University of Melbourne Magazine

A focus on the natural world, from pandas to Tasmanian devils


    Dr Rebecca Spindler.

    Dr Rebecca Spindler.

    Rebecca Spindler has spent close to 20 years working to conserve species and ecosystems. Upon completing her PhD on embryonic diapause, she took up a position at the Smithsonian Conservation Biology Institute, where, over the next seven years, she developed novel embryo culture systems for rare and endangered species. This meant spending five giant panda breeding seasons in the Wolong Nature Reserve helping to establish the Giant Panda Genome Resource Bank. During this same period, Rebecca established the Smithsonian’s Neotropical Carnivore Initiative with colleagues throughout the Americas, and headed a multidisciplinary project aimed at improving the health, reproduction and conservation of jaguars.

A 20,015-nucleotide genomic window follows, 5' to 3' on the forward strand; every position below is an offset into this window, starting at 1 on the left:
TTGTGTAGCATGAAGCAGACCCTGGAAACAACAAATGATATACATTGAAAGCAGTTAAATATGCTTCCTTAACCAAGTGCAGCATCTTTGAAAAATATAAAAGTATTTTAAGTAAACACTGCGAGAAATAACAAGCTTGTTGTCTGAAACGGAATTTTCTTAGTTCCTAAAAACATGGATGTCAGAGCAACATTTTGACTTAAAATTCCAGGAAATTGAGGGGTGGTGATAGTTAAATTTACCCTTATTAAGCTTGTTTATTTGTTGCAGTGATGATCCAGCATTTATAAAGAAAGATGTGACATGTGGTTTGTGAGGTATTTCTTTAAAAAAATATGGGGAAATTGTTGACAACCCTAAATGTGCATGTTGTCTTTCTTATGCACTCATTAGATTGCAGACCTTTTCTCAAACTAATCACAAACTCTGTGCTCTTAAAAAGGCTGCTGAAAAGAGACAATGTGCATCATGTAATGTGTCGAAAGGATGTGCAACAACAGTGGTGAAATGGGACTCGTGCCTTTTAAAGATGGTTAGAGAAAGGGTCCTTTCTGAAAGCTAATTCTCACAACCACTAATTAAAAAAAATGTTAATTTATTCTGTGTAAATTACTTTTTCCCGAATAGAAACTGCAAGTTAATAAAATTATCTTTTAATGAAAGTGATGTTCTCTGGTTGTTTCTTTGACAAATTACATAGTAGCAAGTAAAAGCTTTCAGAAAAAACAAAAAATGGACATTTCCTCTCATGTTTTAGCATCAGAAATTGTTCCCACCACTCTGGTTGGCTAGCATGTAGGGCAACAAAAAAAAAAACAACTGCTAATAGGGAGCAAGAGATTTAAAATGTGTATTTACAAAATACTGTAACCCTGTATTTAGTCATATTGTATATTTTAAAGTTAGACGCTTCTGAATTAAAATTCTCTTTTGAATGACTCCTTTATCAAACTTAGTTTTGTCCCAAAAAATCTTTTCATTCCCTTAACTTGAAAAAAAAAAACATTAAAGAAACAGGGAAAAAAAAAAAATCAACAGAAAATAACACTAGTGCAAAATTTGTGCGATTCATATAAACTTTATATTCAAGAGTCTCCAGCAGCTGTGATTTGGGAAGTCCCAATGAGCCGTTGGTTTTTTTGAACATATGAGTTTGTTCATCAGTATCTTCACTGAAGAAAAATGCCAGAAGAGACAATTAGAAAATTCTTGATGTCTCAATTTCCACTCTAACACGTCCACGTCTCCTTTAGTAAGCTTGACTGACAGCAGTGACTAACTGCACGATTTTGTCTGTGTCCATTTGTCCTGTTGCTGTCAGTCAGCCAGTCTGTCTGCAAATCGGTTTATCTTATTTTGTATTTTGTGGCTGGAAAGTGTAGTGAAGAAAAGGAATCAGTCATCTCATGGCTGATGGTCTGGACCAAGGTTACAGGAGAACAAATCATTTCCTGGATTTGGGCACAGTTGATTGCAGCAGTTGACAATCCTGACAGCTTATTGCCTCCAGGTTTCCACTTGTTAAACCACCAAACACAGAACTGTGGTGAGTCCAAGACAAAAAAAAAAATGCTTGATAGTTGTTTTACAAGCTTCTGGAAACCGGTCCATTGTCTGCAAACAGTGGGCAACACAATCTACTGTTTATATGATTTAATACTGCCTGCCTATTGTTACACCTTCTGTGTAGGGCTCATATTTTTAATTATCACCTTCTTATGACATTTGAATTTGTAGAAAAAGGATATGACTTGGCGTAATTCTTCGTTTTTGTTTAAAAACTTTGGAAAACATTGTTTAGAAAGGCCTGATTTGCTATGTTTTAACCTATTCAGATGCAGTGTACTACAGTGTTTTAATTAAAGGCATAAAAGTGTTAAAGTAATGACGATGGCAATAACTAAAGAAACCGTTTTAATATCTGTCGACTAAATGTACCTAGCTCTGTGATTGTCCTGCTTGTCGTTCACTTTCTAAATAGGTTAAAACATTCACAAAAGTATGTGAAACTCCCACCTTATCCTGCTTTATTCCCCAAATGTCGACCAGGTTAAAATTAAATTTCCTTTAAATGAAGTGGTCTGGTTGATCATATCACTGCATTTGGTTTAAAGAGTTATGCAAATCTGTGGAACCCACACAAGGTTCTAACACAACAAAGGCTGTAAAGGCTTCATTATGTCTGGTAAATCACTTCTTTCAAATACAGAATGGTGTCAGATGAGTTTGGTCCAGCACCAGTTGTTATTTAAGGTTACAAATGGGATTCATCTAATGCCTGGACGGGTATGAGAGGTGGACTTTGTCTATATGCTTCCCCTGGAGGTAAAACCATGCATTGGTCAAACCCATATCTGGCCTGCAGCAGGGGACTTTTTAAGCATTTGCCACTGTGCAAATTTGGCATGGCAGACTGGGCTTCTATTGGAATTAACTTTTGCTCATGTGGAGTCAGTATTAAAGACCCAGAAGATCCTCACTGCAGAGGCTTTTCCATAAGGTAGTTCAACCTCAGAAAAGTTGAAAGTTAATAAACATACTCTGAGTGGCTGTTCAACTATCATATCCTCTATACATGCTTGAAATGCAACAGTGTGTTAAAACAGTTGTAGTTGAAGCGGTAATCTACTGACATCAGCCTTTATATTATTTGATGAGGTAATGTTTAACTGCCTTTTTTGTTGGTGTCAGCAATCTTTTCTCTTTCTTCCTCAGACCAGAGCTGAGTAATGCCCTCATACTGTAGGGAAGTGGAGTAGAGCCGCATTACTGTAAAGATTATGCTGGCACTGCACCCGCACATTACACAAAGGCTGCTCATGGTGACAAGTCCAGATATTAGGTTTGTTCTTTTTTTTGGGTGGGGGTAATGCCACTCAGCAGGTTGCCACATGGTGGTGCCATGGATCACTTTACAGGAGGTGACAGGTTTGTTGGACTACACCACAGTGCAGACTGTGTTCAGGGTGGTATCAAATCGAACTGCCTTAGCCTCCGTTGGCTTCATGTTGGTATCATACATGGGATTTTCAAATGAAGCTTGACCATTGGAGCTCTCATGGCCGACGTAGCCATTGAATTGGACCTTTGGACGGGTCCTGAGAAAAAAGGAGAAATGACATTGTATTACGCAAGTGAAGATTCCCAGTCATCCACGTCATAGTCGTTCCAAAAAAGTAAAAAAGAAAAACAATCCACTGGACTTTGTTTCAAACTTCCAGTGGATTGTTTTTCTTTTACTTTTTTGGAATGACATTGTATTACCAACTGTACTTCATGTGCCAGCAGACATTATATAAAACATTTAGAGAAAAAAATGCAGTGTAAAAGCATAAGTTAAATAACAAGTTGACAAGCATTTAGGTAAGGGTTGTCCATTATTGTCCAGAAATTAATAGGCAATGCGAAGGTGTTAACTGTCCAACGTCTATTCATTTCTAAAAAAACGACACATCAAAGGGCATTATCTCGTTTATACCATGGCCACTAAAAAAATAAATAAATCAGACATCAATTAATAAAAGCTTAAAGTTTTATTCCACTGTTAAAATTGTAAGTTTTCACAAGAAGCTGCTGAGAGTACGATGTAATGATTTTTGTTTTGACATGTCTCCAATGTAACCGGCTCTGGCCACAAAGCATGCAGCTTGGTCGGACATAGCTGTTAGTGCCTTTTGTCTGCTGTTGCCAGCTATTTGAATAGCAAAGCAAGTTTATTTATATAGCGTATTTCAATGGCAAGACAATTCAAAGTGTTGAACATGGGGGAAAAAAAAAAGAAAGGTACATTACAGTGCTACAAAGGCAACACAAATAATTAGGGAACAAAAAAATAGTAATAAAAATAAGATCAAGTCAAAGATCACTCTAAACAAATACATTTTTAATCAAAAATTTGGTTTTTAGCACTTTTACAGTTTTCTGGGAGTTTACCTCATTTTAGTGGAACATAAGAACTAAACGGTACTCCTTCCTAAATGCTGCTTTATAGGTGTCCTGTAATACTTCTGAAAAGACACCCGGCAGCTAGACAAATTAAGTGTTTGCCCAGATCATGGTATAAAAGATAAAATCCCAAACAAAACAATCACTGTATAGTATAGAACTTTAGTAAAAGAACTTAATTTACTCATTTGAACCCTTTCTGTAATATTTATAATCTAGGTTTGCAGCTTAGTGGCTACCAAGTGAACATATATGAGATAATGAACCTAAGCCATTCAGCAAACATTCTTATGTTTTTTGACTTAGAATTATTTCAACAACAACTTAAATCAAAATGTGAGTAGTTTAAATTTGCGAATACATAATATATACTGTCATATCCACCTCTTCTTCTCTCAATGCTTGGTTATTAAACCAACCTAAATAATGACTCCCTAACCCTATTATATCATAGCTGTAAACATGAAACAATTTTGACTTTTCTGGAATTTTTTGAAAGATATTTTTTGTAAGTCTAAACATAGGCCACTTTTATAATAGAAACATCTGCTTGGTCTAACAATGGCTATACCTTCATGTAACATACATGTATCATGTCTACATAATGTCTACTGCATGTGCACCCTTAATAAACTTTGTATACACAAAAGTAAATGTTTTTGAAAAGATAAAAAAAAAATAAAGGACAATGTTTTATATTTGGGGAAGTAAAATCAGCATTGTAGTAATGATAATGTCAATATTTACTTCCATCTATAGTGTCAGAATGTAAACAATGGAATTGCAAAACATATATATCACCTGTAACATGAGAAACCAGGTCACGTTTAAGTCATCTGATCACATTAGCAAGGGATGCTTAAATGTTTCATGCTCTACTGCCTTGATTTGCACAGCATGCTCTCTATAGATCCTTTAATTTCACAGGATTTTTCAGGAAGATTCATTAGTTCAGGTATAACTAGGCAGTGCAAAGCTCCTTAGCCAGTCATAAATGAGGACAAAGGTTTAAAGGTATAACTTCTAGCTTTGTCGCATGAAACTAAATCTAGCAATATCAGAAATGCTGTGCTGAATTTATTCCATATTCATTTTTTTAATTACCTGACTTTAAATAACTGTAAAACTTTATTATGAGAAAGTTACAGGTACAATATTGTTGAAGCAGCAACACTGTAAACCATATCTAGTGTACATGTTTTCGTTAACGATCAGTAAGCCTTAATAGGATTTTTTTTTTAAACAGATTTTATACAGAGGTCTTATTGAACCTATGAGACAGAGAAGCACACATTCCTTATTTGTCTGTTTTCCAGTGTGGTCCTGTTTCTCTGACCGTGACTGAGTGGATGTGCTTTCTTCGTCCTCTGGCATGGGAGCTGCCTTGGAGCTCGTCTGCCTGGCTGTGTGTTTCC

In 2004 she moved to Toronto Zoo to lead the reproductive department and initiate investigations into the role of genetic makeup on breeding strategies of wildlife species. Rebecca returned to Australia in 2007, joining the team at the Taronga Conservation Society Australia as Manager of Research and Conservation. She is currently investigating the role of genes that control self-recognition and immune response (the major histocompatibility complex, MHC) on mate choice in the Tasmanian devil, and working to develop a strategic gene bank for the Great Barrier Reef. Rebecca focuses the research efforts of Taronga’s 10 scientists on wildlife ecology, behaviour, reproduction, health and nutrition to inform best conservation decisions and practice.